Proper successor shielded from patent infringement claimMay 16, 2007

In General Mills, Inc. v. Kraft Foods Global, Inc., the Federal Circuit affirmed the judgment of the district court holding that General Mills's claim for patent infringement against Kraft Foods was barred by a covenant not to sue that General Mills granted to Farley Candy Company, Kraft's predecessor in interest.

In affirming the district court's decision, the Court held that Kraft, when it acquired Farley's business, became the successor to Farley's rights under a covenant not to sue before commencing the allegedly infringing activities, and did not lose that status by divesting itself of much of Farley's assets after the acquisition.

More details of the case after the jump.

In the matter before the Federal Circuit, General Mills appealed the final judgment of the district court dismissing its claim for patent infringement against Kraft Foods on the ground that the claim is barred by a covenant not to sue. Kraft cross-appealed, challenging the district court's decision to treat its counteclaims to General Mills' original complaint as having been abandoned after Gernal Mills filed an amended complaint.

General Mills sells rolled food items under the brand name Fruit by the Foot® and owns U.S. Patent Nos. 5,284,667 ("Rolled Food Item Fabricating Methods") and 5,723,163 ("Rolled Food Item"). As a result of a dispute between General Mills and Farley for infringement of the aforementioned patents, a Settlement Agreement was reached where, in part, General Mills released its patent claims and entered into a covenant not to sue Farley for past, current, or future infringement in exchange for a lump sum from Farley. "Farley" was defined inthe Settlement Agreement to mean "Farley Candy Company and its Affiliates, including, without limitation, all parent corporations, subsidiaries, heirs, executors, administrators, and corporate predecessors and successors."

Through a series of transactions, Kraft succeeded to the business of Farley; Kraft then sold and transferred Farley assets to a subsidiary of Catterton partners; and finally Kraft sold the remainder of its rolled food business and transferred whatever rights it had under the Settlement Agremement to Kellogg. General Mills alleged that Kraft engaged in infringing activities prior to the Kellogg transaction.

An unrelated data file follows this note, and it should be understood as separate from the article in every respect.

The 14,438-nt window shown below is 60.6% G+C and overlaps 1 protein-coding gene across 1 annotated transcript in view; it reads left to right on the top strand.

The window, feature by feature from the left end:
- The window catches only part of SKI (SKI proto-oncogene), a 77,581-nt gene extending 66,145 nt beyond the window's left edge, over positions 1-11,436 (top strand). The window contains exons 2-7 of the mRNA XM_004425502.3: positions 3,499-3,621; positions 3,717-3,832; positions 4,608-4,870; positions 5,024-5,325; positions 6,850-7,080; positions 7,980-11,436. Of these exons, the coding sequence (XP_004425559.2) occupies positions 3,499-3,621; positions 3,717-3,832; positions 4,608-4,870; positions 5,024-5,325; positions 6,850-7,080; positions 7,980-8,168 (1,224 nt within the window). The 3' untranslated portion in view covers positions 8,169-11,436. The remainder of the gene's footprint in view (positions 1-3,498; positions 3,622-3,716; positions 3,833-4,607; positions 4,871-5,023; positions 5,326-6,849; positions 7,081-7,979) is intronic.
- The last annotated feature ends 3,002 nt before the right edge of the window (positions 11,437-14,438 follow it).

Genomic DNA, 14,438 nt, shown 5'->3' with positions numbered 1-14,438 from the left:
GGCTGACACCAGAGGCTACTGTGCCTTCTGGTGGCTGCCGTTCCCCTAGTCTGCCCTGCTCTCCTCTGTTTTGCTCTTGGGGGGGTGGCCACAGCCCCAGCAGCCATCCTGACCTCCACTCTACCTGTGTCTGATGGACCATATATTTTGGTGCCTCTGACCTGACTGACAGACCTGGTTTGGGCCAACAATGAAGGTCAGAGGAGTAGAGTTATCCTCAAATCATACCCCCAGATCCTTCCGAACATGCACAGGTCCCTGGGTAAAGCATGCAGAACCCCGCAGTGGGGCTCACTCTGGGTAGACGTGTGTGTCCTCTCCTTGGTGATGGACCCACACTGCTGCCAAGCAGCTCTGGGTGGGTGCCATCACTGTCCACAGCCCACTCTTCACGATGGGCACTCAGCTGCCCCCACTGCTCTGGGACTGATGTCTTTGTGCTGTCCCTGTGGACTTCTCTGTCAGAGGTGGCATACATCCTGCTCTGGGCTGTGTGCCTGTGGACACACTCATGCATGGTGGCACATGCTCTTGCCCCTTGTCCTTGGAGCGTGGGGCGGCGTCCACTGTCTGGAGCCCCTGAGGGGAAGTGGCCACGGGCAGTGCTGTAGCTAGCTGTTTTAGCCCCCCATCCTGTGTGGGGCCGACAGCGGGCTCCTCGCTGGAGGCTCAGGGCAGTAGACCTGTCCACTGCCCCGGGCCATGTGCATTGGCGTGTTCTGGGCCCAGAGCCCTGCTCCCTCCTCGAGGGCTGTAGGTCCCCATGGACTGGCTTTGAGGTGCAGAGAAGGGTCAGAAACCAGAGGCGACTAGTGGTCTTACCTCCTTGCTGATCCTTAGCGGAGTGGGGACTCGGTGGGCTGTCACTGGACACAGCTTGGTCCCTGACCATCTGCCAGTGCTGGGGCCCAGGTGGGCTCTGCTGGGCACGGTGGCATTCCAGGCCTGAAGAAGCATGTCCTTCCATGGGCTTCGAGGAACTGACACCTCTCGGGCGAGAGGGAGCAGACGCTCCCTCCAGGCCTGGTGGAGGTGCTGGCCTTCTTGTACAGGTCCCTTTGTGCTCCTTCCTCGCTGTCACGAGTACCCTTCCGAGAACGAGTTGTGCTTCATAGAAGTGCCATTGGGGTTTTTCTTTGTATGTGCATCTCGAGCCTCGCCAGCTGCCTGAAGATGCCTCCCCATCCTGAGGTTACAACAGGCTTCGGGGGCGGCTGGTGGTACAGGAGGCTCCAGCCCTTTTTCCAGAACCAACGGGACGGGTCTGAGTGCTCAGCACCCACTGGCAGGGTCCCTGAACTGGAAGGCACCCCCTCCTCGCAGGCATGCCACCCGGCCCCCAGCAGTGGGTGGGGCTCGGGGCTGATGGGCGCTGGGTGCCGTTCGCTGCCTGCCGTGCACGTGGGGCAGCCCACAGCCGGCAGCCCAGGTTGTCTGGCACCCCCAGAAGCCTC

In its argument, General Mills conceded that Kraft became Farley's successor by virtue of the Farley transaction. In an impressive display of citation precision, the court cited to the exact point during the oral argument where counsel for General Mills made this statement:

General Mills concedes that by virtue of the Farley transaction in 2001, Kraft stepped into Farley’s shoes and became Farley’s successor. See Oral Arg. at 02:35–02:45, available at; see also Amended Complaint ¶ 15; Br. for Appellant at 20–21.

General Mills went on to unsuccessfully argue that the Catterton transaction divested Kraft of any right it might have had under the Settlement Agreement because without the Farley assets that were sold to Catterton, Kraft cannot be "Farley" under the Agreement.

In affirming the district court's decision, the Federal Circuit agreed that the Agreement only spoke to the assignment of rights and did not address Farley's retention of the Agreement and sale of other assets. Because the Catterton transaction did not purport to assign Kraft's rights under the Settlement Agreement, there was no provision of the Agreement which barred Farley from retaining its rights under the Agreement when it transferred parts of its rolled food business. The court found that there was nothing in the Agreement that required Kraft to retain all or any particular assets of the Farley business to preserve Kraft's status as successor. Thus, the Federal Circuit concluded there was simply no basis from which it could conclude that anyone other than Kraft succeeded to Farley's rights under the Settlement Agreement, at least until the Kellogg transaction.

As well, the Federal Circuit affirmed the district court in finding that Kraft had abandoned its counterclaim by failing to raise it in response to General Mills's amended complaint before the case was dismissed.

To read the full opinion in General Mills, Inc. v. Kraft Foods Global, Inc., click here.

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